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A coupling of two probability measures $\mathbb{P}$ and $\mathbb{P}'$ on the same measurable space $(E,\mathcal{E})$ is a probability measure $\tilde{\mathbb{P}}$ on $(E\times E,\mathcal{E}\otimes\mathcal{E})$ with $\mathbb{P}=\tilde{\mathbb{P}}\circ\pi^{-1}$ and $\mathbb{P}'=\tilde{\mathbb{P}}\circ\pi'^{-1}$, where $\pi(x,x')=x, \pi'(x,x')=x'$ for $(x,x')\in E\times E$.

My question is: Is there ALWAYS a coupling for any two probability measures on the same measurable space?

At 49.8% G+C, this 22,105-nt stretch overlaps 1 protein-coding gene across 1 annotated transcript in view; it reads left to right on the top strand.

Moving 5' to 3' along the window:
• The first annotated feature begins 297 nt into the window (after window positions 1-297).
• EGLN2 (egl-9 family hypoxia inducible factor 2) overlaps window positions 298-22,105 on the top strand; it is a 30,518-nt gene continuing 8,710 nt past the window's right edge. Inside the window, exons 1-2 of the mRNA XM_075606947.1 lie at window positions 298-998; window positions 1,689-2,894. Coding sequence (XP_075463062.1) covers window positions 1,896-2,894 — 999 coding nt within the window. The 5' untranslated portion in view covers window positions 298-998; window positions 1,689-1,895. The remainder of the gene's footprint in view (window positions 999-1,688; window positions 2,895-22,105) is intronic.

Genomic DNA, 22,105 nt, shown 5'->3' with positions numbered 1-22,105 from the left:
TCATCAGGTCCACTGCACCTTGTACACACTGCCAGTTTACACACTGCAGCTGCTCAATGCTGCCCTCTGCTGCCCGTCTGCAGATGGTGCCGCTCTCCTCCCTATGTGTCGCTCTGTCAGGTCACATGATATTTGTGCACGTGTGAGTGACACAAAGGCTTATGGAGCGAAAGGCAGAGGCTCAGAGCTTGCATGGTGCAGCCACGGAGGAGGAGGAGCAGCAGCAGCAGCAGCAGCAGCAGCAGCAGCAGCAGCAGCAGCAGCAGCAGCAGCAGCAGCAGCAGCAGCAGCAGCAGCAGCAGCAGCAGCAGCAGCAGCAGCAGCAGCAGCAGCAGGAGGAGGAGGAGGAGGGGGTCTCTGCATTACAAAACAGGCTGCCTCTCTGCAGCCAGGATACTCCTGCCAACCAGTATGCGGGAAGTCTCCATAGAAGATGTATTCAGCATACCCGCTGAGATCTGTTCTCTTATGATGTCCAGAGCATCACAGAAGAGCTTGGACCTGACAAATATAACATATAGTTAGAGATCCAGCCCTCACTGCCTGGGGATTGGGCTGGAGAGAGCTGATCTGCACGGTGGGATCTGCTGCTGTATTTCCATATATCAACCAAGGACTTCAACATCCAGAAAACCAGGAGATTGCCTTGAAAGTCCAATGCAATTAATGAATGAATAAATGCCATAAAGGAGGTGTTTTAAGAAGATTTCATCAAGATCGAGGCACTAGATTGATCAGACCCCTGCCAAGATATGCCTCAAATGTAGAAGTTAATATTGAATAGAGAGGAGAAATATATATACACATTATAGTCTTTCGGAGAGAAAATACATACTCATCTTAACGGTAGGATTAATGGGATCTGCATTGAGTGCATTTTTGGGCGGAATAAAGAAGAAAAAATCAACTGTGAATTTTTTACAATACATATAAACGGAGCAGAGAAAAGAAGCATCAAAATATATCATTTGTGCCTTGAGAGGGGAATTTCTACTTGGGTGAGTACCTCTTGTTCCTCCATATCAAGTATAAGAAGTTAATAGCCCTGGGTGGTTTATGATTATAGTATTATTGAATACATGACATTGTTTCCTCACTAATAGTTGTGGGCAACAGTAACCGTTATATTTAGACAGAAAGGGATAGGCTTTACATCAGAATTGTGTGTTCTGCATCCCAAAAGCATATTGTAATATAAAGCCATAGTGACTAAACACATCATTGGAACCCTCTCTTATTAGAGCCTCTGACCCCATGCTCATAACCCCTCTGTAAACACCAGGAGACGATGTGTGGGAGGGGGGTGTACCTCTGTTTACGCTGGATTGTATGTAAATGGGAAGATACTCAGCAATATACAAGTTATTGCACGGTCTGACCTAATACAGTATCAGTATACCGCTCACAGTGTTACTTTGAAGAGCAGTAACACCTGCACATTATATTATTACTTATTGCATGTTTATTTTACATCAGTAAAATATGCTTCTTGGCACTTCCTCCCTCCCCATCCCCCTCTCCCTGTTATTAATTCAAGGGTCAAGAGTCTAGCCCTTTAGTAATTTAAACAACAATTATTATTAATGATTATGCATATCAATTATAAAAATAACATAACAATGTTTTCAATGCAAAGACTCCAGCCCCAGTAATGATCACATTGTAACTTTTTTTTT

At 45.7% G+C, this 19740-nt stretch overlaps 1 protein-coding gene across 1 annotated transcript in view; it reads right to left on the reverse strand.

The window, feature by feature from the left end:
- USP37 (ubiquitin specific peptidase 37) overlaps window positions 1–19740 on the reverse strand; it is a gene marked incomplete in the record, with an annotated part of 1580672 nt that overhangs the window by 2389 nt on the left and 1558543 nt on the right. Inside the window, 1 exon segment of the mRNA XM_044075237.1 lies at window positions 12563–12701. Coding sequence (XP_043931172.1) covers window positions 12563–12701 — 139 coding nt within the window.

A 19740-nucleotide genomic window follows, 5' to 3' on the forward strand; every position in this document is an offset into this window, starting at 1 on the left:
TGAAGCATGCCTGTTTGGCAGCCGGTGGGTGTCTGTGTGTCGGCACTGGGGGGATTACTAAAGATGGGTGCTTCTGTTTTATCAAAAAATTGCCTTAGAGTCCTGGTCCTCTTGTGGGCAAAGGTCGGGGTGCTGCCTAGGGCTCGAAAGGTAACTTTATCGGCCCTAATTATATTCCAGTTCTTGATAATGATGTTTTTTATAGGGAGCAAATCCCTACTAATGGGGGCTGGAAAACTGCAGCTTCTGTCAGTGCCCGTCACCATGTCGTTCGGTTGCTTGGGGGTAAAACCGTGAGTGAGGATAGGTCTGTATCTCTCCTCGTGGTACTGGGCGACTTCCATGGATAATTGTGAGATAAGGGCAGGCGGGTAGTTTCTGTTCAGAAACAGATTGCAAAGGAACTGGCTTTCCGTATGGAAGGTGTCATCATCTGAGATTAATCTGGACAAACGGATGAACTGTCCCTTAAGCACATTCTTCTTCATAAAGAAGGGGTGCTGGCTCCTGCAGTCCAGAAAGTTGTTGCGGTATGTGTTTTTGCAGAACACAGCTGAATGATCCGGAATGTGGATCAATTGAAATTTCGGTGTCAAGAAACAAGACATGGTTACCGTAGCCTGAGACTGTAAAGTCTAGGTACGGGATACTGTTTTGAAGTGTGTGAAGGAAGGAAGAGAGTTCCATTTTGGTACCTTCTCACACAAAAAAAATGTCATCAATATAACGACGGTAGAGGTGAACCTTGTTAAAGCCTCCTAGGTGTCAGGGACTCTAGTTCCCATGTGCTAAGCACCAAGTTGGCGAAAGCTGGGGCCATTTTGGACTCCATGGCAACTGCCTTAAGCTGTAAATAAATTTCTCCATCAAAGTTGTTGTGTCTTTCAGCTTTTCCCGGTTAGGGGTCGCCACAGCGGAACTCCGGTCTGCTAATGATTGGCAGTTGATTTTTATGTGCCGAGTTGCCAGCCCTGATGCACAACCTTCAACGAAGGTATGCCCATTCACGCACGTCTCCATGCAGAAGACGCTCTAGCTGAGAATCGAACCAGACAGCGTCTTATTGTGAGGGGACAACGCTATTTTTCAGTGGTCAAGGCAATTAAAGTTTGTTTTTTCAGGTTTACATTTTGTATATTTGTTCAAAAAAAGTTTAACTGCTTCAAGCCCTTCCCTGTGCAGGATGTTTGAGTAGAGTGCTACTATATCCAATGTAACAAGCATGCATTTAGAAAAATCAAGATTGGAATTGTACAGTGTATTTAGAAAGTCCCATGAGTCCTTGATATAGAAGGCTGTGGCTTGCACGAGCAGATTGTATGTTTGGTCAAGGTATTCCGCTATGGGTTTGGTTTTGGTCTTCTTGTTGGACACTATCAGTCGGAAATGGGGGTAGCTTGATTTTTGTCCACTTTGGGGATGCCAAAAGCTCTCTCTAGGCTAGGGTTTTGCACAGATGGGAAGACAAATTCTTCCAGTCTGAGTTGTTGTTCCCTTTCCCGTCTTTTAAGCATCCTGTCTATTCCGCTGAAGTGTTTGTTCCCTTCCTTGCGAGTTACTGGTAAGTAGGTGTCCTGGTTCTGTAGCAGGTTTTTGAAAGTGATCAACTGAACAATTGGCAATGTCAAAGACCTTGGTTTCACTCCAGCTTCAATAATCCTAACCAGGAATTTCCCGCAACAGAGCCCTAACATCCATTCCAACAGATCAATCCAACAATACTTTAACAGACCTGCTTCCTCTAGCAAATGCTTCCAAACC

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    $\begingroup$ Yes--define $\tilde P(A\times B)=P(A)P'(B)$ for every $A$ and $B$ in $\mathcal E$ and extend $\tilde P$ to $\mathcal E\otimes\mathcal E$. $\endgroup$
    – Did
    Dec 31, 2014 at 14:59

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Yes. You can choose two independent random variables $X, Y$ distributed according to $\mathbb{P}$ and $\mathbb{P}'$ respectively.

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